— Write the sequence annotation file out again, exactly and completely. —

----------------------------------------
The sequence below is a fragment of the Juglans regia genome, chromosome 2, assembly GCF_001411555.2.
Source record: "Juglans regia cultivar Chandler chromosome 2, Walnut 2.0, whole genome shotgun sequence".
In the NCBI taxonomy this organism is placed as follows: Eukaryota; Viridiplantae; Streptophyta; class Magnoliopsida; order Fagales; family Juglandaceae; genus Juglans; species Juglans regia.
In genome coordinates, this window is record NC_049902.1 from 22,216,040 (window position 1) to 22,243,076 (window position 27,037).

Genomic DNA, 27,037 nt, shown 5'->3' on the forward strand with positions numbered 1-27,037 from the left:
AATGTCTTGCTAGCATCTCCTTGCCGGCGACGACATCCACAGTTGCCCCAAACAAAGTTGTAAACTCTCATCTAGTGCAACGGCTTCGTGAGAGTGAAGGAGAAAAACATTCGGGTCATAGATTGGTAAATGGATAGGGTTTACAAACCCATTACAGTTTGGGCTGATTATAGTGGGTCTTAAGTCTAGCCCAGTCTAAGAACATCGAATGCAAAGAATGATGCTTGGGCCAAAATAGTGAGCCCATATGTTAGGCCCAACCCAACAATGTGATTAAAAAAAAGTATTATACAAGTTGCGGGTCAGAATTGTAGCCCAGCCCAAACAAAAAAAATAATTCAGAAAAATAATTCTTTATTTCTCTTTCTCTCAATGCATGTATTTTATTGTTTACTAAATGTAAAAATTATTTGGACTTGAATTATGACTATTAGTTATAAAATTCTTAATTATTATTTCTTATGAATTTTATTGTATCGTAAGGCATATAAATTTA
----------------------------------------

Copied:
The sequence below is a fragment of the Juglans regia genome, chromosome 2, assembly GCF_001411555.2.
Source record: "Juglans regia cultivar Chandler chromosome 2, Walnut 2.0, whole genome shotgun sequence".
In the NCBI taxonomy this organism is placed as follows: Eukaryota; Viridiplantae; Streptophyta; class Magnoliopsida; order Fagales; family Juglandaceae; genus Juglans; species Juglans regia.
In genome coordinates, this window is record NC_049902.1 from 22,216,040 (window position 1) to 22,243,076 (window position 27,037).

Genomic DNA, 27,037 nt, shown 5'->3' on the forward strand with positions numbered 1-27,037 from the left:
AATGTCTTGCTAGCATCTCCTTGCCGGCGACGACATCCACAGTTGCCCCAAACAAAGTTGTAAACTCTCATCTAGTGCAACGGCTTCGTGAGAGTGAAGGAGAAAAACATTCGGGTCATAGATTGGTAAATGGATAGGGTTTACAAACCCATTACAGTTTGGGCTGATTATAGTGGGTCTTAAGTCTAGCCCAGTCTAAGAACATCGAATGCAAAGAATGATGCTTGGGCCAAAATAGTGAGCCCATATGTTAGGCCCAACCCAACAATGTGATTAAAAAAAAGTATTATACAAGTTGCGGGTCAGAATTGTAGCCCAGCCCAAACAAAAAAAATAATTCAGAAAAATAATTCTTTATTTCTCTTTCTCTCAATGCATGTATTTTATTGTTTACTAAATGTAAAAATTATTTGGACTTGAATTATGACTATTAGTTATAAAATTCTTAATTATTATTTCTTATGAATTTTATTGTATCGTAAGGCATATAAATTTA